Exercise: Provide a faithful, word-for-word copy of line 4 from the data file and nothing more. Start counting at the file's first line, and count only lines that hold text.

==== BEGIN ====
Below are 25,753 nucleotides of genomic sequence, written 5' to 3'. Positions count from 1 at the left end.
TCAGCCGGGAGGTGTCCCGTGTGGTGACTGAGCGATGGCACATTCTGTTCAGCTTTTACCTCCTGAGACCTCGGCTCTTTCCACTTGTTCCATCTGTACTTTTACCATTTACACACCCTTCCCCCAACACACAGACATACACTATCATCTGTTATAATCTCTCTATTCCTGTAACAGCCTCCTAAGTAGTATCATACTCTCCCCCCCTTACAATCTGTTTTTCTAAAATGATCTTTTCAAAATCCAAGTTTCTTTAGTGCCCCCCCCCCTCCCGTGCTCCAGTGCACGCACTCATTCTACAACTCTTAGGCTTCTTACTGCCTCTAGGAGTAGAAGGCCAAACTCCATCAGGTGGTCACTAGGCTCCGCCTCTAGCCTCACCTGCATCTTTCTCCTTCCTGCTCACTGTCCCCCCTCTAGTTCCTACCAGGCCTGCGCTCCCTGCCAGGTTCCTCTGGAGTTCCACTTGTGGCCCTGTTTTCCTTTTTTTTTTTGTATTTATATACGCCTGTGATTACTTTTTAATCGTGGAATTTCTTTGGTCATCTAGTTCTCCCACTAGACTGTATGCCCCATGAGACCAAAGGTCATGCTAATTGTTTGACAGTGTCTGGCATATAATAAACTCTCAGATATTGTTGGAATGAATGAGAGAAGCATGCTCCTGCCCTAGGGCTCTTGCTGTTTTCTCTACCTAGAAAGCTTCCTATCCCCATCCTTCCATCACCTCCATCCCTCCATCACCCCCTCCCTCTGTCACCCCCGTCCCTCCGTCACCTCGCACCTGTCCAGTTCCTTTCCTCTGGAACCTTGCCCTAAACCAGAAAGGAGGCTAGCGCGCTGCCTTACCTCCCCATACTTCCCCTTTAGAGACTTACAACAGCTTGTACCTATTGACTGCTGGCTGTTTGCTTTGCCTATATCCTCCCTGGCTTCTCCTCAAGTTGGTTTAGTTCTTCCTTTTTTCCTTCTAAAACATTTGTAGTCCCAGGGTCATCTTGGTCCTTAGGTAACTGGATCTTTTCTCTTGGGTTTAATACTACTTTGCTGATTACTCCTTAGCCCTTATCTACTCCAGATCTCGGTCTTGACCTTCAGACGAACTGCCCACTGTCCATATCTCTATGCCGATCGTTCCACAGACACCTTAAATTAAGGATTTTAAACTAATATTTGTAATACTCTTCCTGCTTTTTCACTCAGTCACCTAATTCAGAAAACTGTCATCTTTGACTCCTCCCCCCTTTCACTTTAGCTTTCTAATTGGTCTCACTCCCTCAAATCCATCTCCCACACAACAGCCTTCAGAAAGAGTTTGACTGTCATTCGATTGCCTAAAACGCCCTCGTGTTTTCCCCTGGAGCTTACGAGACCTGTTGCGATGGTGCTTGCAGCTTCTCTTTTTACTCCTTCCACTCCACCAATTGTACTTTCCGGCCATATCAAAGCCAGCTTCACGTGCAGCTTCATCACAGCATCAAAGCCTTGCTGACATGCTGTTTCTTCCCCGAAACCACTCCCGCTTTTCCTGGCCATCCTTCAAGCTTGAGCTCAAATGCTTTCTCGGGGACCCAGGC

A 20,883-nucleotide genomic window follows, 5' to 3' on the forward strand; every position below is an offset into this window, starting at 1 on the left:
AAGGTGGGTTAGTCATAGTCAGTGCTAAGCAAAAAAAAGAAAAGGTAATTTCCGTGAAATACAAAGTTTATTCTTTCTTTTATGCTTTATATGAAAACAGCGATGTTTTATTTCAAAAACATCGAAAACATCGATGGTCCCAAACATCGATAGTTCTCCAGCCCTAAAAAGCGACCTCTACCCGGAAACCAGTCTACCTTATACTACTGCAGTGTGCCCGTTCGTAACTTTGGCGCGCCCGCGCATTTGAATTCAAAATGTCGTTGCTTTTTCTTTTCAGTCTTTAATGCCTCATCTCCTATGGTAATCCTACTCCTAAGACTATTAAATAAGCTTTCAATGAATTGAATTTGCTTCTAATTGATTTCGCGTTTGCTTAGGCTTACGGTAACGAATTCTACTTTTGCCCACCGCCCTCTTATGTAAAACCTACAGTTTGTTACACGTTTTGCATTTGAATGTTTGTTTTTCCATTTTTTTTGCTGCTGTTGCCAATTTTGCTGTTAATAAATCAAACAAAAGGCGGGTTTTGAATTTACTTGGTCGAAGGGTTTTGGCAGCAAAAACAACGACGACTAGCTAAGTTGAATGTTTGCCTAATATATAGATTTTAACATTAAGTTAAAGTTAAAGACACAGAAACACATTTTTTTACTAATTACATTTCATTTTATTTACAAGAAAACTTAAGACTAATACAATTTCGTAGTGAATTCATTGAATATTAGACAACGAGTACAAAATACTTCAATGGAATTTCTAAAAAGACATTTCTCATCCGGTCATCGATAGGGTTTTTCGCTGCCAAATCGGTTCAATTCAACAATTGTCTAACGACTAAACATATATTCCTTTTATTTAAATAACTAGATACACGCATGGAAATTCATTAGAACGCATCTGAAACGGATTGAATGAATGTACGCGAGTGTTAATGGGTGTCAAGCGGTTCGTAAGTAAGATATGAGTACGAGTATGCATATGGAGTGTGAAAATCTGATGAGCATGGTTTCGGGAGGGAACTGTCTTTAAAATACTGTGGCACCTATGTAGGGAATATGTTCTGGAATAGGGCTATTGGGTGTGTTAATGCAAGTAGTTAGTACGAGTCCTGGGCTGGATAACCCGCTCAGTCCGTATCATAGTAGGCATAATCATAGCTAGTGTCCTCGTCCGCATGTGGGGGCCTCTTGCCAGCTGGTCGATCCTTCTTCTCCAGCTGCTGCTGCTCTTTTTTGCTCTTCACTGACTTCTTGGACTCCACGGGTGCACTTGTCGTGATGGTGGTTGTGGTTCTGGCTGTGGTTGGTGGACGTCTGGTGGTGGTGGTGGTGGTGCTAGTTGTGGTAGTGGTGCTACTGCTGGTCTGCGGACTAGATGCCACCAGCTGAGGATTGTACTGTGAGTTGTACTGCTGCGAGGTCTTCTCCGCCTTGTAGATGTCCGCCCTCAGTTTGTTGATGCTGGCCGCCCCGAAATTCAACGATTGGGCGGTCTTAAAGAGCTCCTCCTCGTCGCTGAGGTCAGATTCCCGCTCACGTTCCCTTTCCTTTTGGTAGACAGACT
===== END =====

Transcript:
AAGGTGGGTTAGTCATAGTCAGTGCTAAGCAAAAAAAAGAAAAGGTAATTTCCGTGAAATACAAAGTTTATTCTTTCTTTTATGCTTTATATGAAAACAGCGATGTTTTATTTCAAAAACATCGAAAACATCGATGGTCCCAAACATCGATAGTTCTCCAGCCCTAAAAAGCGACCTCTACCCGGAAACCAGTCTACCTTATACTACTGCAGTGTGCCCGTTCGTAACTTTGGCGCGCCCGCGCATTTGAATTCAAAATGTCGTTGCTTTTTCTTTTCAGTCTTTAATGCCTCATCTCCTATGGTAATCCTACTCCTAAGACTATTAAATAAGCTTTCAATGAATTGAATTTGCTTCTAATTGATTTCGCGTTTGCTTAGGCTTACGGTAACGAATTCTACTTTTGCCCACCGCCCTCTTATGTAAAACCTACAGTTTGTTACACGTTTTGCATTTGAATGTTTGTTTTTCCATTTTTTTTGCTGCTGTTGCCAATTTTGCTGTTAATAAATCAAACAAAAGGCGGGTTTTGAATTTACTTGGTCGAAGGGTTTTGGCAGCAAAAACAACGACGACTAGCTAAGTTGAATGTTTGCCTAATATATAGATTTTAACATTAAGTTAAAGTTAAAGACACAGAAACACATTTTTTTACTAATTACATTTCATTTTATTTACAAGAAAACTTAAGACTAATACAATTTCGTAGTGAATTCATTGAATATTAGACAACGAGTACAAAATACTTCAATGGAATTTCTAAAAAGACATTTCTCATCCGGTCATCGATAGGGTTTTTCGCTGCCAAATCGGTTCAATTCAACAATTGTCTAACGACTAAACATATATTCCTTTTATTTAAATAACTAGATACACGCATGGAAATTCATTAGAACGCATCTGAAACGGATTGAATGAATGTACGCGAGTGTTAATGGGTGTCAAGCGGTTCGTAAGTAAGATATGAGTACGAGTATGCATATGGAGTGTGAAAATCTGATGAGCATGGTTTCGGGAGGGAACTGTCTTTAAAATACTGTGGCACCTATGTAGGGAATATGTTCTGGAATAGGGCTATTGGGTGTGTTAATGCAAGTAGTTAGTACGAGTCCTGGGCTGGATAACCCGCTCAGTCCGTATCATAGTAGGCATAATCATAGCTAGTGTCCTCGTCCGCATGTGGGGGCCTCTTGCCAGCTGGTCGATCCTTCTTCTCCAGCTGCTGCTGCTCTTTTTTGCTCTTCACTGACTTCTTGGACTCCACGGGTGCACTTGTCGTGATGGTGGTTGTGGTTCTGGCTGTGGTTGGTGGACGTCTGGTGGTGGTGGTGGTGGTGCTAGTTGTGGTAGTGGTGCTACTGCTGGTCTGCGGACTAGATGCCACCAGCTGAGGATTGTACTGTGAGTTGTACTGCTGCGAGGTCTTCTCCGCCTTGTAGATGTCCGCCCTCAGTTTGTTGATGCTGGCCGCCCCGAAATTCAACGATTGGGCGGTCTTAAAGAGCTCCTCCTCGTCGCTGAGGTCAGATTCCCGCTCACGTTCCCTTTCCTTTTGGTAGACAGACT